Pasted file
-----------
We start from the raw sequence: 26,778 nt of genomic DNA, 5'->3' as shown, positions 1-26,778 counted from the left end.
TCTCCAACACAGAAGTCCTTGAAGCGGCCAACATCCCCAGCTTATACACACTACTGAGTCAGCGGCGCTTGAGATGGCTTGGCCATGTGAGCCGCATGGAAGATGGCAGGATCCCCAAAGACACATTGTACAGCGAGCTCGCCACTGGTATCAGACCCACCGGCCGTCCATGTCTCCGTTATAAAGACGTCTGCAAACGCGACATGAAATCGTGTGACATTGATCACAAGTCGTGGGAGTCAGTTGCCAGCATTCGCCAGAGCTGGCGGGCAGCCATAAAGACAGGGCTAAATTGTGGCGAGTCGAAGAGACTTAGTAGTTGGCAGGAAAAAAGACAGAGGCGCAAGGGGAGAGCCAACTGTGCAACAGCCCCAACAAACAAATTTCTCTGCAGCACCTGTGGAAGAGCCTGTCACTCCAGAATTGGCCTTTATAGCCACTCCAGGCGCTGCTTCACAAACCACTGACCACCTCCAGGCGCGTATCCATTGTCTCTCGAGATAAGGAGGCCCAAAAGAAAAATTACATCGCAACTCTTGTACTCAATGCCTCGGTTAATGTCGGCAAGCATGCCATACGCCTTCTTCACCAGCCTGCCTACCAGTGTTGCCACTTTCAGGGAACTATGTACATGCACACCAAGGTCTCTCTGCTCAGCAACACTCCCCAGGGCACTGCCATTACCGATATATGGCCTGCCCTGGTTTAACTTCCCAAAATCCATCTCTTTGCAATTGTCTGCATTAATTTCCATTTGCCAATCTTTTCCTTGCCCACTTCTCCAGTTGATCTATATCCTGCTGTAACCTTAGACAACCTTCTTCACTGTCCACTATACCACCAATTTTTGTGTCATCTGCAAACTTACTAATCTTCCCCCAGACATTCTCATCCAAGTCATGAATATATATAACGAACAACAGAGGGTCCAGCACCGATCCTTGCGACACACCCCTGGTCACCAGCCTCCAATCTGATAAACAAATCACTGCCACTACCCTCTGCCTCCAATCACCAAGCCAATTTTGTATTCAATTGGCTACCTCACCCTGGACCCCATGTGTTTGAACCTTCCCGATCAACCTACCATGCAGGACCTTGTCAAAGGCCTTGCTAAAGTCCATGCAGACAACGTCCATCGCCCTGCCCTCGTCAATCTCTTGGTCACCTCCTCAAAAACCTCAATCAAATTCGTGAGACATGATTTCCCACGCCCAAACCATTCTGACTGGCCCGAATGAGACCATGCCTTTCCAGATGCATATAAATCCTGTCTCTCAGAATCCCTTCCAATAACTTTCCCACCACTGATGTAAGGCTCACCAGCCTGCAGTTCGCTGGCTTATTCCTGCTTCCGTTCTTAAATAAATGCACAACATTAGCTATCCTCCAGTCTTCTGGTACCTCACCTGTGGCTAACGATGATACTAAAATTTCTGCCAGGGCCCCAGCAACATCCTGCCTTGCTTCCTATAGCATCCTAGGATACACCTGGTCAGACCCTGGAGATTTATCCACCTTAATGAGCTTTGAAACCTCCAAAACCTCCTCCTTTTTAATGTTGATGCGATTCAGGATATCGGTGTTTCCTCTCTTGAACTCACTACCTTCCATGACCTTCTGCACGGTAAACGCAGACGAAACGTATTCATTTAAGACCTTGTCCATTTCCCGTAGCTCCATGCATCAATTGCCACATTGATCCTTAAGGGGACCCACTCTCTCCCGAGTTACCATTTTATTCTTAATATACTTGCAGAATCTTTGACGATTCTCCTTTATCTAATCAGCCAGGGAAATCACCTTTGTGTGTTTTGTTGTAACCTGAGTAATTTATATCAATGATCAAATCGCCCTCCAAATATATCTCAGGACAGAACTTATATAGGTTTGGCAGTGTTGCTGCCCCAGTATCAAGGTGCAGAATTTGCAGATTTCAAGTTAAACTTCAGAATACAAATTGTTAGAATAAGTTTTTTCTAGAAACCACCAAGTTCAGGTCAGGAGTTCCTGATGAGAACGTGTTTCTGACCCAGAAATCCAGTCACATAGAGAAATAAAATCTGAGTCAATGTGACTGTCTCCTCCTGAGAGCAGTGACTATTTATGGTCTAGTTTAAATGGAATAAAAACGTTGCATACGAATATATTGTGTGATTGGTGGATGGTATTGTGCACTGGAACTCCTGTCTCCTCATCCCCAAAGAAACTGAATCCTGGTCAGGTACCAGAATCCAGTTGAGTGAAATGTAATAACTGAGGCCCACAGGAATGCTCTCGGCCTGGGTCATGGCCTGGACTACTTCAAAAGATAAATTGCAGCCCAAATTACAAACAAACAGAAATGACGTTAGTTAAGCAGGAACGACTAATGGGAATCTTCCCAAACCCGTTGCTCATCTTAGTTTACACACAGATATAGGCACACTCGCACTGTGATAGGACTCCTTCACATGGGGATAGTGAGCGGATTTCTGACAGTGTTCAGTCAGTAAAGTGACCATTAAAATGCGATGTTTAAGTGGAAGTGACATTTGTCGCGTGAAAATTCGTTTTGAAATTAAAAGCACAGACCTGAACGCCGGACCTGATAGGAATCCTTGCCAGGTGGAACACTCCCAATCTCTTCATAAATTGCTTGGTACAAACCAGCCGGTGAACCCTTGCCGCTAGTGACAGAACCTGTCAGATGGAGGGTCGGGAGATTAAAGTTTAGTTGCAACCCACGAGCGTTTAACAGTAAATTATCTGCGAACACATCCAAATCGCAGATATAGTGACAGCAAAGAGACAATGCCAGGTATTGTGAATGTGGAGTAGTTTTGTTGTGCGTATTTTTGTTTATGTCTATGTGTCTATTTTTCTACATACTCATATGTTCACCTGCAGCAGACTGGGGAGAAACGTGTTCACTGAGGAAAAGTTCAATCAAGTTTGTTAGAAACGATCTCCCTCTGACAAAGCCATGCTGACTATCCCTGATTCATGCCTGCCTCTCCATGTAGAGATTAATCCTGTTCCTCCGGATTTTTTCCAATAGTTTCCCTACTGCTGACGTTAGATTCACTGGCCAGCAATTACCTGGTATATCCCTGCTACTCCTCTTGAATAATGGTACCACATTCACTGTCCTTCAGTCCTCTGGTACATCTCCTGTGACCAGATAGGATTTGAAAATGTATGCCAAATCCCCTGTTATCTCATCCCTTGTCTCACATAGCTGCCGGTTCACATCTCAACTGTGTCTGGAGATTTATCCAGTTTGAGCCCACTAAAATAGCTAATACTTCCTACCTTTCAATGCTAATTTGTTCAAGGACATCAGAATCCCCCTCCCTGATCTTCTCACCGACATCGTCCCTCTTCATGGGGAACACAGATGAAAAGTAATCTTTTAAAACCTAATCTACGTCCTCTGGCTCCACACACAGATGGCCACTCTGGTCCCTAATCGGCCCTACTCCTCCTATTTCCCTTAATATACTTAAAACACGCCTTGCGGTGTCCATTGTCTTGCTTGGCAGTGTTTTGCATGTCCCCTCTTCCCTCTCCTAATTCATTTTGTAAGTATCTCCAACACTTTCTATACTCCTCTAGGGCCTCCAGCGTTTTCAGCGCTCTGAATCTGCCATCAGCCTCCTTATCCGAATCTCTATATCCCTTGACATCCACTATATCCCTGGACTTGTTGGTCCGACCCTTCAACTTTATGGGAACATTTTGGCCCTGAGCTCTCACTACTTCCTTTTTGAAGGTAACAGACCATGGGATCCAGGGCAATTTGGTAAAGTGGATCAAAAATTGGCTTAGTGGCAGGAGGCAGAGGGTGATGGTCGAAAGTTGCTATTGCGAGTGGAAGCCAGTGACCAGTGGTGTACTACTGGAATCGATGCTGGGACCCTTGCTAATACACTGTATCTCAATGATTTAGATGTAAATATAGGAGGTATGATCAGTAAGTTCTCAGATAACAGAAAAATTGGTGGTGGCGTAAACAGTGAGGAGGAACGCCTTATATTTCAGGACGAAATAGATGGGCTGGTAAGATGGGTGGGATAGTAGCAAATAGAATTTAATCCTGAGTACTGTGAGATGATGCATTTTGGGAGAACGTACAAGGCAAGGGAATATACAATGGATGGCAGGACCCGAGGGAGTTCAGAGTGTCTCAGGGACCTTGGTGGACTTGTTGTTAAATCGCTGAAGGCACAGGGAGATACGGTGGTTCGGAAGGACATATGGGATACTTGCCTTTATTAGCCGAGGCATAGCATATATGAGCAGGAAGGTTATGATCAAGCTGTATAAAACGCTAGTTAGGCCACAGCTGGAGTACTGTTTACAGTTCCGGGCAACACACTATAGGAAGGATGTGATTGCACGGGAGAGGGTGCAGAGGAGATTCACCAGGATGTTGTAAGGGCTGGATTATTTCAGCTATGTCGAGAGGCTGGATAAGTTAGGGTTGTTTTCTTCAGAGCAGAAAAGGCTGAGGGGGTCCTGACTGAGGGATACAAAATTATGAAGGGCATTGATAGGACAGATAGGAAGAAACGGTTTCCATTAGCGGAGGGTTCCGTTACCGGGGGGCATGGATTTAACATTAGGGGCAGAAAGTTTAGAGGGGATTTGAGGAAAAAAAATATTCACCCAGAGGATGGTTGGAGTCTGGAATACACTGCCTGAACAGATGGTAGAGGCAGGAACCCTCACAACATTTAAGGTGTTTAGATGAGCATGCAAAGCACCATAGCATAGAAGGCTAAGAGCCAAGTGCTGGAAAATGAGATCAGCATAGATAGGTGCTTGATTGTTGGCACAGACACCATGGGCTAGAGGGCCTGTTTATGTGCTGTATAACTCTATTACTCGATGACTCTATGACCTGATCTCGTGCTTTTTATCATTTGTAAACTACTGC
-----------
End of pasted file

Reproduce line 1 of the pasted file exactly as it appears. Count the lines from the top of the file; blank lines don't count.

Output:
We start from the raw sequence: 26,778 nt of genomic DNA, 5'->3' as shown, positions 1-26,778 counted from the left end.